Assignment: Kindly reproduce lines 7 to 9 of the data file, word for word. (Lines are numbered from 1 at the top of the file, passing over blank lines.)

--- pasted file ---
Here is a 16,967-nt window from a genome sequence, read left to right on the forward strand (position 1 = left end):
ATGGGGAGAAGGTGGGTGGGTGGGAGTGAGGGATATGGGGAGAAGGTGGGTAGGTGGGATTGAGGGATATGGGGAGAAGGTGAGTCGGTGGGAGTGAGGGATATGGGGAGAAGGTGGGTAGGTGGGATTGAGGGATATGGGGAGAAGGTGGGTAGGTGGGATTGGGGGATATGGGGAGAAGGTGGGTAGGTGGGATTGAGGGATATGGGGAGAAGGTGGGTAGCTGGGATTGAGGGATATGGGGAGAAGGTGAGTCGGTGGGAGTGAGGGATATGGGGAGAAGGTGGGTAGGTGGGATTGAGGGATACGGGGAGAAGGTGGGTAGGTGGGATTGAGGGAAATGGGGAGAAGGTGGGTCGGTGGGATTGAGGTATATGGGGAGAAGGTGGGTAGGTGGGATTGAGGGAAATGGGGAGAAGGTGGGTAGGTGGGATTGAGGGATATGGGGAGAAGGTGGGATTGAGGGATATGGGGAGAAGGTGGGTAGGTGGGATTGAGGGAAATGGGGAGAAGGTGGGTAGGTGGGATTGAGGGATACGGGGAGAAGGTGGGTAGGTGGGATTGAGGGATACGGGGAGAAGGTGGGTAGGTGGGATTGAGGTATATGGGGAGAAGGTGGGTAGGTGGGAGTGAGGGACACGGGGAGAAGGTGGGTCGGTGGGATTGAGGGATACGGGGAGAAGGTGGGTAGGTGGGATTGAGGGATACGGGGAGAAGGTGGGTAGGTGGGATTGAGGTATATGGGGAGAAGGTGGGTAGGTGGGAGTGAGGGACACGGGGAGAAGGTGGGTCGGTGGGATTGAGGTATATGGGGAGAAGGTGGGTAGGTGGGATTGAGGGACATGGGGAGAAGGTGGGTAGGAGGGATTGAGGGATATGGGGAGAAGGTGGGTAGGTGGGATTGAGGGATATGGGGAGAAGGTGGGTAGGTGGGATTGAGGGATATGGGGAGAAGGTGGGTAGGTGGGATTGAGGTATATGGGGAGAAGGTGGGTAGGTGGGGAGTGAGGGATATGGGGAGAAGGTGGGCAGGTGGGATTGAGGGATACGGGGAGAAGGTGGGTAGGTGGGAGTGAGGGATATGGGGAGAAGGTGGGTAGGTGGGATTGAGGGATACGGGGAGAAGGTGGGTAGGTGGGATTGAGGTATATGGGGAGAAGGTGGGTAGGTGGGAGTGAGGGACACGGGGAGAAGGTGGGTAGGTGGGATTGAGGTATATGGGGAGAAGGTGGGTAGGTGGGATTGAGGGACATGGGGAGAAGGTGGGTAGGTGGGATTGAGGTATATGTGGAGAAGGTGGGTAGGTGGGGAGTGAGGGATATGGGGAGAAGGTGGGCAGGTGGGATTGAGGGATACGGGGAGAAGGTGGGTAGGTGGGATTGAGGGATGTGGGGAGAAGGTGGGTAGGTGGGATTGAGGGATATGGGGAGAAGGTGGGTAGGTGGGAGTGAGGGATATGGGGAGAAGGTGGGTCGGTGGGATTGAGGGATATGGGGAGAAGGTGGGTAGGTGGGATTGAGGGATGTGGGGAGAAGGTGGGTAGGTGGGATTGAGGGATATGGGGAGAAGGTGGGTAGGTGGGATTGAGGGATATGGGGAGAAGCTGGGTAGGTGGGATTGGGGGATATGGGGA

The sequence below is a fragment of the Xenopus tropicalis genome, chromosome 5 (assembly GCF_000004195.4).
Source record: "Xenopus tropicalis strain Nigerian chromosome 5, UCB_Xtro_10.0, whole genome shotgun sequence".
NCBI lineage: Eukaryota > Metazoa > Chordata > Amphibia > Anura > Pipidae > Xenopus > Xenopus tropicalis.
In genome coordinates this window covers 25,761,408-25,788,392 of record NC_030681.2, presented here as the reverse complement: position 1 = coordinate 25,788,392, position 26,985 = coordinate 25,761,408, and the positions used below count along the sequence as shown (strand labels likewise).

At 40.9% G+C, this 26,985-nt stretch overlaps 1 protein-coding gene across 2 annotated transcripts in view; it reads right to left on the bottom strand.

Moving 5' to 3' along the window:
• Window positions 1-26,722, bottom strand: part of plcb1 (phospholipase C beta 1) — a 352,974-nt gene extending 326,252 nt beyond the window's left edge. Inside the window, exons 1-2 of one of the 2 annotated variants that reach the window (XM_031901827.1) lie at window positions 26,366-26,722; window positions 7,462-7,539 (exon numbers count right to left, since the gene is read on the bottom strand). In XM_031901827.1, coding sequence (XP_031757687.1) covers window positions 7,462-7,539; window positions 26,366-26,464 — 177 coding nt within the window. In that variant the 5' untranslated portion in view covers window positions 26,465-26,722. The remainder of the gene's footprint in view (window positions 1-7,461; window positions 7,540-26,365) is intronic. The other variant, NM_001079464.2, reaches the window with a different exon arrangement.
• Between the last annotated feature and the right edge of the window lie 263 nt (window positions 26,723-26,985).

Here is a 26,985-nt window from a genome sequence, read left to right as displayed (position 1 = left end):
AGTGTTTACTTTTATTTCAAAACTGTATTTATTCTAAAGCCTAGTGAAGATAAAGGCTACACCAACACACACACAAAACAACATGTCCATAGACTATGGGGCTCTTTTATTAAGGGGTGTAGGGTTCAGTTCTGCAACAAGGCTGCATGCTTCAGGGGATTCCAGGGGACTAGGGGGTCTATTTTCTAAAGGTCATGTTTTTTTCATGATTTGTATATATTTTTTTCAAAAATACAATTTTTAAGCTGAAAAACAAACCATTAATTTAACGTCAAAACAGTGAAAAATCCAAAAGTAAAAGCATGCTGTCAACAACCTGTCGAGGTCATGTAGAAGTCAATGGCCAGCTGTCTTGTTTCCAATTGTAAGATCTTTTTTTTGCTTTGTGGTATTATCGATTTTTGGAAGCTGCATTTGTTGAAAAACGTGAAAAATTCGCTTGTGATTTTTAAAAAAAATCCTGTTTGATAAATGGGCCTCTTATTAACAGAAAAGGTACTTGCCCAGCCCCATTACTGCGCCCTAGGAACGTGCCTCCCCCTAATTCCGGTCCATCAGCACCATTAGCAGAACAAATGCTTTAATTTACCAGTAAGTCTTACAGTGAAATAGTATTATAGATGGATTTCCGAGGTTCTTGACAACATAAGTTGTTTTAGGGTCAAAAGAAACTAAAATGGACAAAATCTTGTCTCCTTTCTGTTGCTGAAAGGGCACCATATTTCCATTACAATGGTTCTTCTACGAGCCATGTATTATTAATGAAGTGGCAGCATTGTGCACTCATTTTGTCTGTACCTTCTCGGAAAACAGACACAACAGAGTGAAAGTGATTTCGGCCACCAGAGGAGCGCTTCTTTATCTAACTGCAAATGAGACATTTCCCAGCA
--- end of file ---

At 40.9% G+C, this 26,985-nt stretch overlaps 1 protein-coding gene across 2 annotated transcripts in view; it reads right to left on the bottom strand.

Moving 5' to 3' along the window:
• Window positions 1-26,722, bottom strand: part of plcb1 (phospholipase C beta 1) — a 352,974-nt gene extending 326,252 nt beyond the window's left edge. Inside the window, exons 1-2 of one of the 2 annotated variants that reach the window (XM_031901827.1) lie at window positions 26,366-26,722; window positions 7,462-7,539 (exon numbers count right to left, since the gene is read on the bottom strand). In XM_031901827.1, coding sequence (XP_031757687.1) covers window positions 7,462-7,539; window positions 26,366-26,464 — 177 coding nt within the window. In that variant the 5' untranslated portion in view covers window positions 26,465-26,722. The remainder of the gene's footprint in view (window positions 1-7,461; window positions 7,540-26,365) is intronic. The other variant, NM_001079464.2, reaches the window with a different exon arrangement.